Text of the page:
MICHAEL FABIANO, LUCA TITTOTO, MARIUSZ KWIECIEŃ, FLORIAN SEMPEY © ROH. PHOTO CATHERINE ASHMORE.jpg Michael Fabiano (Rodolfo), Luca Tittoto (Colline), Mariusz Kwiecień (Marcello), Florian Sempey (Schaunard). Photo credit: Catherine Ashmore.

Though she was dressed like Jane Eyre in an ugly grey frock, and later given a hideous pink bonnet by Rodolfo, Australian soprano Nicole Car was an impetuous Mimì - her bounds of energy matched by bursts of lyricism and vocal bloom. She phrased sensitively and displayed a pure, even tone across the registers. Perhaps a little more variety of vocal colour might have helped to fill out the character, and the same was true for Michael Fabiano’s Rodolfo, who seemed oddly self-absorbed at times - the prone Mimì got a kick rather than a glass of water in Act 1, and this Rodolfo was keener to be consoled by Marcello than to cradle the dying girl in his arms. Fabiano’s tenor was strong and true - ‘Che gelida manina’ won cheers and applause - but needed a little more softness and flexibility to convince that Rodolfo’s heart ruled his head. The ‘supporting’ pair were superb. Mariusz Kwiecień was spared the straggly wigs inflicted on the other men and his characterisation of Marcello also seemed to have more freedom and complexity; his Act 3 duet with Mimì was wonderfully moving. Simona Mihai will take over as Mimì later in the run but here she was a show-stealing Musetta, climbing sassily onto the tables to deliver her risqué waltz - during which she removed her silk knickers to taunt the sulking Marcello - but showing genuine care and compassion in the final act.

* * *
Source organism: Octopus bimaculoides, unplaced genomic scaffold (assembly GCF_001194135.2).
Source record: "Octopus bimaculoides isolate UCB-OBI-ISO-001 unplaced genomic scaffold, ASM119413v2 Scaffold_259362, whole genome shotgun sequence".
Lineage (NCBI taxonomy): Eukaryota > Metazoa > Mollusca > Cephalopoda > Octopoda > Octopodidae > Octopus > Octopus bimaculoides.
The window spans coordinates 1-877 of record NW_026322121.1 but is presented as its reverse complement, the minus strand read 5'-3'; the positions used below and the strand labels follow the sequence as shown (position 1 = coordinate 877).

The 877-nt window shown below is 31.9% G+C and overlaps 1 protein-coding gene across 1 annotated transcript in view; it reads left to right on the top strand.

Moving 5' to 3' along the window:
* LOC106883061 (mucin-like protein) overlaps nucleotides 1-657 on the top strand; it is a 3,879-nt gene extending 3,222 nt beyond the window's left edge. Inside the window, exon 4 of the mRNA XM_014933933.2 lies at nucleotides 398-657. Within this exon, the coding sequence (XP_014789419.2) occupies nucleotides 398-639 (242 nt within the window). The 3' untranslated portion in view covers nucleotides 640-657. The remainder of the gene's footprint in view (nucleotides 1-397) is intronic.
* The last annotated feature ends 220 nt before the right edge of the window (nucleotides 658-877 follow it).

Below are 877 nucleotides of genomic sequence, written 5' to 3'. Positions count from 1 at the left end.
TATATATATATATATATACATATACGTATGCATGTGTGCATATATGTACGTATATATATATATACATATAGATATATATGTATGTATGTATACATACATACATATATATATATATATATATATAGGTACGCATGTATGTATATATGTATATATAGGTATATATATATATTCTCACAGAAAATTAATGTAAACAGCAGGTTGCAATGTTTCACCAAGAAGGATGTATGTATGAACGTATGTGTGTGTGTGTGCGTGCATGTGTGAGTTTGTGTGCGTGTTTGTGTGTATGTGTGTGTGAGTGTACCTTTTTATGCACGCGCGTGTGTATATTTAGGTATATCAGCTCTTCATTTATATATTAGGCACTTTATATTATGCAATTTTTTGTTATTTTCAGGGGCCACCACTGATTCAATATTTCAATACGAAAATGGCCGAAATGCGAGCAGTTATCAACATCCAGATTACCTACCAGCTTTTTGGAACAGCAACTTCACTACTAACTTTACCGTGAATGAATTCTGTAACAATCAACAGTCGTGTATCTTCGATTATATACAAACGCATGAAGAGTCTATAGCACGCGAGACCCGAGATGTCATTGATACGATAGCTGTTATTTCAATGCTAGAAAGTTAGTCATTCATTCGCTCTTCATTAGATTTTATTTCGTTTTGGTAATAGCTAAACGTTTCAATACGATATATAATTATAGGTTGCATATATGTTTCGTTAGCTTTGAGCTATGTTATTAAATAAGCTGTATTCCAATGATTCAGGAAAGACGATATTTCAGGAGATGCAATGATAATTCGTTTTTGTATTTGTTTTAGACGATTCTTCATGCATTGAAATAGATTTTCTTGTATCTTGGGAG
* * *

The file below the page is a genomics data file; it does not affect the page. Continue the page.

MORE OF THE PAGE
MARIUSZ KWIECIEŃ AND NICOLE CAR.jpgMariusz Kwiecień (Marcello) and Nicole Car (Mimì). Photo credit: Catherine Ashmore.

The rest of the cast sang well but needed more direction from Jones to really make their mark. Florian Sempey’s Schaunard and Luca Tittoto’s Colline sometimes seemed a bit ‘lost’, disappearing into the recesses of the garret, and the boisterous larking about with herring and crayons in Act 4 felt somewhat forced. Wyn Pencarreg’s Alcindoro was a sober figure and Act 2 was thus shorn of some of its fun. And, I must have blinked as I missed the toy-seller Parpignol, though the children of Tiffin School chanted and clamoured brightly.

Antonio Pappano swept things along with characteristic vigour and vitesse but while the bursts of orchestral colour were certainly impassioned and thrilling, after a while it felt a bit too ‘full-on’ and it would have been nice to have time to take in some of the details and subtleties.

However, despite a few small quibbles I enjoyed this performance immensely. John Copley’s La bohème, which has finally been retired, had an astonishingly long life and I wouldn’t be surprised if Jones’ production isn’t similarly enduring.

Claire Seymour

Puccini: La bohème

Mimì - Nicole Car, Rodolfo - Michael Fabiano, Marcello - Mariusz Kwiecień, Musetta - Simona Mihai, Schaunard - Florian Sempey, Colline - Luca Tittoto, Benoît - Jeremy White, Alcindoro - Wyn Pencarreg; Parpignol (A toyseller) - Andrew Macnair, Customs Officer - John Morrissey, Sergeant - Thomas Barnard; Director - Richard Jones, Conductor - Antonio Pappano, Associate director - Elaine Kidd, Designer - Stewart Laing, Lighting designer - Mimi Jordan Sherin, Movement director - Sarah Fahie, Orchestra and Chorus of the Royal Opera House (Chorus director, William Spaulding).

Royal Opera House, Covent Garden, London; Monday 11th September 2017.